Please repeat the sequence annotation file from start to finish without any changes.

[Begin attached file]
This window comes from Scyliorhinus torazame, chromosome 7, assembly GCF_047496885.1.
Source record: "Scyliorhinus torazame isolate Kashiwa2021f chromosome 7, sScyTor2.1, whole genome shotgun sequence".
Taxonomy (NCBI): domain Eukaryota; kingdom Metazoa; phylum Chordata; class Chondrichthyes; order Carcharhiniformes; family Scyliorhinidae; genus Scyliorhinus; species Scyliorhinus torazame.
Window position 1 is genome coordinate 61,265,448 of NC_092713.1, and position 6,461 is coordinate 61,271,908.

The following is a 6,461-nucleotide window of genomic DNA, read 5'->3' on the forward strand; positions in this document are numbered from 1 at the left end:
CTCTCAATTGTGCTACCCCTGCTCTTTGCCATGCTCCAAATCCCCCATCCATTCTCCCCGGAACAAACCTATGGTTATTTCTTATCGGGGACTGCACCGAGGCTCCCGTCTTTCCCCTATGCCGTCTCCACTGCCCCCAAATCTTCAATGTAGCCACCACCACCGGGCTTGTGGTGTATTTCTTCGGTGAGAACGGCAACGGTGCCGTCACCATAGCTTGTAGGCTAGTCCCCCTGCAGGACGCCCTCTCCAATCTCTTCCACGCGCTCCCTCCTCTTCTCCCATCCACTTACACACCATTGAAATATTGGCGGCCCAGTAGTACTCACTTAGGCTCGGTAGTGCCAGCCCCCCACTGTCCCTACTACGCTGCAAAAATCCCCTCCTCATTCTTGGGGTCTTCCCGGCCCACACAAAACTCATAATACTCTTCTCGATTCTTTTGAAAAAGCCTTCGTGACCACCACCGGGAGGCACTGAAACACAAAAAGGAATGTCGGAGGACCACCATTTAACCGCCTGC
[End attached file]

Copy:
This window comes from Scyliorhinus torazame, chromosome 7, assembly GCF_047496885.1.
Source record: "Scyliorhinus torazame isolate Kashiwa2021f chromosome 7, sScyTor2.1, whole genome shotgun sequence".
Taxonomy (NCBI): domain Eukaryota; kingdom Metazoa; phylum Chordata; class Chondrichthyes; order Carcharhiniformes; family Scyliorhinidae; genus Scyliorhinus; species Scyliorhinus torazame.
Window position 1 is genome coordinate 61,265,448 of NC_092713.1, and position 6,461 is coordinate 61,271,908.

The following is a 6,461-nucleotide window of genomic DNA, read 5'->3' on the forward strand; positions in this document are numbered from 1 at the left end:
CTCTCAATTGTGCTACCCCTGCTCTTTGCCATGCTCCAAATCCCCCATCCATTCTCCCCGGAACAAACCTATGGTTATTTCTTATCGGGGACTGCACCGAGGCTCCCGTCTTTCCCCTATGCCGTCTCCACTGCCCCCAAATCTTCAATGTAGCCACCACCACCGGGCTTGTGGTGTATTTCTTCGGTGAGAACGGCAACGGTGCCGTCACCATAGCTTGTAGGCTAGTCCCCCTGCAGGACGCCCTCTCCAATCTCTTCCACGCGCTCCCTCCTCTTCTCCCATCCACTTACACACCATTGAAATATTGGCGGCCCAGTAGTACTCACTTAGGCTCGGTAGTGCCAGCCCCCCACTGTCCCTACTACGCTGCAAAAATCCCCTCCTCATTCTTGGGGTCTTCCCGGCCCACACAAAACTCATAATACTCTTCTCGATTCTTTTGAAAAAGCCTTCGTGACCACCACCGGGAGGCACTGAAACACAAAAAGGAATGTCGGAGGACCACCATTTAACCGCCTGC